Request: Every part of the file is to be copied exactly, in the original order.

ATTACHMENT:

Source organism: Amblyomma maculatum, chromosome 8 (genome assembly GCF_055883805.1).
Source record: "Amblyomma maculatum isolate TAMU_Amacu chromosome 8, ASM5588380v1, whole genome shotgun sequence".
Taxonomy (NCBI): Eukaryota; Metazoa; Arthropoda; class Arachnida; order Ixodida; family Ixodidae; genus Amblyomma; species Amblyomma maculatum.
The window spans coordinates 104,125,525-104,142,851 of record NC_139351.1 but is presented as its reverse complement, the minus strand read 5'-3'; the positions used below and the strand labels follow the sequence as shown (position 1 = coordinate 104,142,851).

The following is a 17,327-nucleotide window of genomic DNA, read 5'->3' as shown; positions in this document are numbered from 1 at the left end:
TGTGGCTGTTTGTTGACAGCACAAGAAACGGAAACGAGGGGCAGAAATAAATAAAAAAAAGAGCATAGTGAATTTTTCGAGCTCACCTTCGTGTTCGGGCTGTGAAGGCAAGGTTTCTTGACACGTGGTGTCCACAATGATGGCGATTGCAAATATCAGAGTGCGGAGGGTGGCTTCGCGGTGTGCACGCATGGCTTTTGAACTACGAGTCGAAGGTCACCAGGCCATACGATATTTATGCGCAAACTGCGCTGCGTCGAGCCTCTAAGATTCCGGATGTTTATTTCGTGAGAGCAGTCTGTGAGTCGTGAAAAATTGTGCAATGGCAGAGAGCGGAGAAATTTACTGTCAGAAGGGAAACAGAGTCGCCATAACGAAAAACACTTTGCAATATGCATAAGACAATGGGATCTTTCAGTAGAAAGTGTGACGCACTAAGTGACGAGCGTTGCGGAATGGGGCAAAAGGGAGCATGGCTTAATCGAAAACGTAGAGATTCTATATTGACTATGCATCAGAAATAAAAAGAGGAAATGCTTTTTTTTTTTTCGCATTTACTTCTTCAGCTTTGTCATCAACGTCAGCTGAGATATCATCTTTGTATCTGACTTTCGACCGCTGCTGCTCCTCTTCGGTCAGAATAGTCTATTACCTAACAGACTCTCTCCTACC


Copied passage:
Source organism: Amblyomma maculatum, chromosome 8 (genome assembly GCF_055883805.1).
Source record: "Amblyomma maculatum isolate TAMU_Amacu chromosome 8, ASM5588380v1, whole genome shotgun sequence".
Taxonomy (NCBI): Eukaryota; Metazoa; Arthropoda; class Arachnida; order Ixodida; family Ixodidae; genus Amblyomma; species Amblyomma maculatum.
The window spans coordinates 104,125,525-104,142,851 of record NC_139351.1 but is presented as its reverse complement, the minus strand read 5'-3'; the positions used below and the strand labels follow the sequence as shown (position 1 = coordinate 104,142,851).

The following is a 17,327-nucleotide window of genomic DNA, read 5'->3' as shown; positions in this document are numbered from 1 at the left end:
TGTGGCTGTTTGTTGACAGCACAAGAAACGGAAACGAGGGGCAGAAATAAATAAAAAAAAGAGCATAGTGAATTTTTCGAGCTCACCTTCGTGTTCGGGCTGTGAAGGCAAGGTTTCTTGACACGTGGTGTCCACAATGATGGCGATTGCAAATATCAGAGTGCGGAGGGTGGCTTCGCGGTGTGCACGCATGGCTTTTGAACTACGAGTCGAAGGTCACCAGGCCATACGATATTTATGCGCAAACTGCGCTGCGTCGAGCCTCTAAGATTCCGGATGTTTATTTCGTGAGAGCAGTCTGTGAGTCGTGAAAAATTGTGCAATGGCAGAGAGCGGAGAAATTTACTGTCAGAAGGGAAACAGAGTCGCCATAACGAAAAACACTTTGCAATATGCATAAGACAATGGGATCTTTCAGTAGAAAGTGTGACGCACTAAGTGACGAGCGTTGCGGAATGGGGCAAAAGGGAGCATGGCTTAATCGAAAACGTAGAGATTCTATATTGACTATGCATCAGAAATAAAAAGAGGAAATGCTTTTTTTTTTTTCGCATTTACTTCTTCAGCTTTGTCATCAACGTCAGCTGAGATATCATCTTTGTATCTGACTTTCGACCGCTGCTGCTCCTCTTCGGTCAGAATAGTCTATTACCTAACAGACTCTCTCCTACC